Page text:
(HONG KONG-AFP) – Asia’s thirst for rare and fine wine is moving beyond the dining table as the industry seeks to tickle the region’s capital markets as well as its taste buds.

China is already the fastest-growing wine consumption market globally, and industry experts say wealthy Chinese business people are now also developing an appetite for the investment opportunity that wine offers.

In a photo taken on November 3, 2011, a buyer reaches for a bottle of wine at the Hong Kong International Wine and Spirits Fair. Asia's thirst for rare and fine wine is moving beyond the dining table and into the boardroom, as the industry seeks to tickle the region's capital markets as well as its taste buds. ©AFP PHOTO / AARON TAM

“Wine is a very passionate subject, much more so than stocks and shares. It’s a passion as well as an investment for our clients,” said Stephen Wickens, the managing director of Wickens & Co, a Hong Kong-based wine investment firm.

“It’s a very safe investment and it’s very attractive at this time when people are uncertain about the stock and property markets.”

Two thirds of the 18-month-old company’s clients, totalling about 500, come from China and Hong Kong. Wickens reckons his client base will double next year.

“Right now Asia is really driving the demand. The traditional markets of Europe and America are very slow,” he said on the sidelines of a wine trade fair in Hong Kong this month, which drew a record 934 exhibitors.

Hong Kong has capitalised on the rapid expansion of personal wealth in China to become the dynamic centre of Asia’s wine trade since it abolished duties on wine imports in 2008.

Wine imports are poised to set a new record after surging nearly 60 percent year-on-year in the first nine months of 2011 to US$940 million. The figure stood at $895 million in 2010, up 73 percent from $517 million in 2009.

The wine industry council in the French region of Bordeaux says local producers saw a 92 percent surge in export volumes to China in the 12 months to July, and a 69 percent increase to Hong Kong.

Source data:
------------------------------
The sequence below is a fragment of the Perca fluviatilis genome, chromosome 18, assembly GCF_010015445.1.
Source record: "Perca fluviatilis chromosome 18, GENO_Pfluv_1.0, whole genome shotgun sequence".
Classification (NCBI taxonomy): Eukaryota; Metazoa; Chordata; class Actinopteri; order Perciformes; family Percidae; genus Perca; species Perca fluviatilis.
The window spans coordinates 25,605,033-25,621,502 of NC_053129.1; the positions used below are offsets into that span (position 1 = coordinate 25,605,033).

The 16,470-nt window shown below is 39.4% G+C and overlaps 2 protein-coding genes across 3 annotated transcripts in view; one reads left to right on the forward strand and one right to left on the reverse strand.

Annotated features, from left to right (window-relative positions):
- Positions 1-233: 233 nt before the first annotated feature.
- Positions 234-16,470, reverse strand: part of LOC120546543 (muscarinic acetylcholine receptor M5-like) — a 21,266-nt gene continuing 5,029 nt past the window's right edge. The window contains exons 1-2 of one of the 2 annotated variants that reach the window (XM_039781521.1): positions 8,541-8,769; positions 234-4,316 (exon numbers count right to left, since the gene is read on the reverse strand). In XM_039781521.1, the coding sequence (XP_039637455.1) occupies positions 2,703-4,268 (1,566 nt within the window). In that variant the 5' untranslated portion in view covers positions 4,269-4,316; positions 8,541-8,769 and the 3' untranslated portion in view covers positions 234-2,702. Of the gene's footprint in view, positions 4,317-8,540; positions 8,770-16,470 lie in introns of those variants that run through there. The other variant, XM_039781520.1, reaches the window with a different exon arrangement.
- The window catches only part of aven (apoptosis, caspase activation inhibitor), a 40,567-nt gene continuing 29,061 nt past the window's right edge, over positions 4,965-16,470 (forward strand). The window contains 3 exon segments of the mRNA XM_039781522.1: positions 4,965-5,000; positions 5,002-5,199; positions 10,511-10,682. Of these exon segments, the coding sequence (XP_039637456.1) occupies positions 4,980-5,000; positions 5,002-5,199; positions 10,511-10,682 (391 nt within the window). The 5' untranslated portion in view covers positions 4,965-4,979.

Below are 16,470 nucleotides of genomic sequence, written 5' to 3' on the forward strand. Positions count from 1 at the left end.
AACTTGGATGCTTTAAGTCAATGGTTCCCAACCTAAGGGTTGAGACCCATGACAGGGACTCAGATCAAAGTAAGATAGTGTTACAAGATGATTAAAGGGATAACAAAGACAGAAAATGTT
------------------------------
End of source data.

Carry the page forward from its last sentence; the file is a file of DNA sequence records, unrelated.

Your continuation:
To capitalise on this, businesswoman Ling Zhijun has just launched Dinghong, mainland China’s first investment fund specialising only in wine — available only to those with one million yuan ($160,000) or more at their disposal.

She is waiting for the green light from authorities to start raising money, but says she already has investment pledges from a dozen people and will be able to collect 200 million yuan by the end of the year.

“We’re banking on a return on investment of 15 percent a year,” she said, adding she chose to focus only on French wines because those from the New World are “more standardised, a bit like Starbucks coffee”.

Hong Kong’s Wing Lung Bank, meanwhile, launched a wine financing service, the first in the southern Chinese city, in April this year to allow investors to borrow to buy wine at designated merchants.

Buyers can borrow up to HK$5 million (US$650,000) with a repayment period between one and five years, and the response has been “overwhelming”, said assistant general manager William Tang.

“Like many other businesses, the wine industry takes advantage of Hong Kong as the gateway to mainland China, where increased prosperity and changes in lifestyle have led to a significant rise in the demand for wine,” he said.

“People in Hong Kong and China have become more knowledgeable over their favourite wines. All of these help raise peoples interest in investing or purchasing wine, resulting in the growing demand on wine financing services.”

But if they are looking for a place to shelter from the headwinds buffeting the global economy, Asia’s new wine speculators might be disappointed. Wine prices have fallen about 15-20 percent this year, according to Wickens.

“This is a market correction. It’s not a bubble bursting or another disaster in the market, and we still see some wine going up in value, such as the Domaine de la Romanee-Conti and Petrus,” he said.

“Wine is not just a piece of paper, it’s a physical item. It has some tangible value, it’s unlikely to go zero,” he added.

Investors are advised to put their money away for the medium to long term, and target batches of young wines at their initial release price.

Wickens said certain “blue-chips” like the Mouton Rothschild 2006, which currently fetches about HK$6,300 (US$800) per bottle, and Chateau D’Yquem 2007, at HK$4,000 a bottle, could return 25-30 percent after three years in a cellar.

“For a 2004 bottle of Lafite, which is not a great vintage — two years ago it was selling at 5,000 pounds ($8,000) a case and now it’s about 8,000 pounds. Even though it’s not a great vintage, it has good return,” he said.

The wine can also be bought “en primeur”, where a specific vintage of wine is bought before it is bottled and sold in the market two or three years later.

“It’s becoming increasingly interesting to consumers, it’s an alternative investment,” said Geordie Willis from the Hong Kong unit of Britain’s oldest wine and spirit merchant, Berry Bros & Rudd, which has supplied wine to the British royal family.

He said the tight supply of fine wine, due to the limits of how much can be produced each year, make it a scarce commodity.

“It is a product which is improving in terms of quality, diminishing in terms of quantity and the market is enlarging in terms of the size of the customers,” he said.

“There are more companies coming to us and there are more private investors who are trying to diversify their portfolio. It’s growing all the time.”